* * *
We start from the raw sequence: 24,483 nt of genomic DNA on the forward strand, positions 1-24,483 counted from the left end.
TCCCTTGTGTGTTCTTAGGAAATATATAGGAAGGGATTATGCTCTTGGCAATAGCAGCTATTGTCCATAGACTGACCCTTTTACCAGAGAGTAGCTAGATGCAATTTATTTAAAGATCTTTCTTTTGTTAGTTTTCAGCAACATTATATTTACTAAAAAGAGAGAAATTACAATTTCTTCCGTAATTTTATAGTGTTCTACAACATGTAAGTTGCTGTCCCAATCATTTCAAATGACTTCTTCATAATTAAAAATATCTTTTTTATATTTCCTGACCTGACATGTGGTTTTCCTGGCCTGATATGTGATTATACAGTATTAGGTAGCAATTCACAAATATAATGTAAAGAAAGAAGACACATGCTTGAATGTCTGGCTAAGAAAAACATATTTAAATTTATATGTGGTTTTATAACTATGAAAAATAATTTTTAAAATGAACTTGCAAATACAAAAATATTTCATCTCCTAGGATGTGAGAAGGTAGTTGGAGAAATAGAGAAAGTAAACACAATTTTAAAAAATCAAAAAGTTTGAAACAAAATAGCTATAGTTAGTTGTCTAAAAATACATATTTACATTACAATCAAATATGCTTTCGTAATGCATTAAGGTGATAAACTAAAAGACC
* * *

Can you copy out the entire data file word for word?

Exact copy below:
We start from the raw sequence: 24,483 nt of genomic DNA on the forward strand, positions 1-24,483 counted from the left end.
TCCCTTGTGTGTTCTTAGGAAATATATAGGAAGGGATTATGCTCTTGGCAATAGCAGCTATTGTCCATAGACTGACCCTTTTACCAGAGAGTAGCTAGATGCAATTTATTTAAAGATCTTTCTTTTGTTAGTTTTCAGCAACATTATATTTACTAAAAAGAGAGAAATTACAATTTCTTCCGTAATTTTATAGTGTTCTACAACATGTAAGTTGCTGTCCCAATCATTTCAAATGACTTCTTCATAATTAAAAATATCTTTTTTATATTTCCTGACCTGACATGTGGTTTTCCTGGCCTGATATGTGATTATACAGTATTAGGTAGCAATTCACAAATATAATGTAAAGAAAGAAGACACATGCTTGAATGTCTGGCTAAGAAAAACATATTTAAATTTATATGTGGTTTTATAACTATGAAAAATAATTTTTAAAATGAACTTGCAAATACAAAAATATTTCATCTCCTAGGATGTGAGAAGGTAGTTGGAGAAATAGAGAAAGTAAACACAATTTTAAAAAATCAAAAAGTTTGAAACAAAATAGCTATAGTTAGTTGTCTAAAAATACATATTTACATTACAATCAAATATGCTTTCGTAATGCATTAAGGTGATAAACTAAAAGACC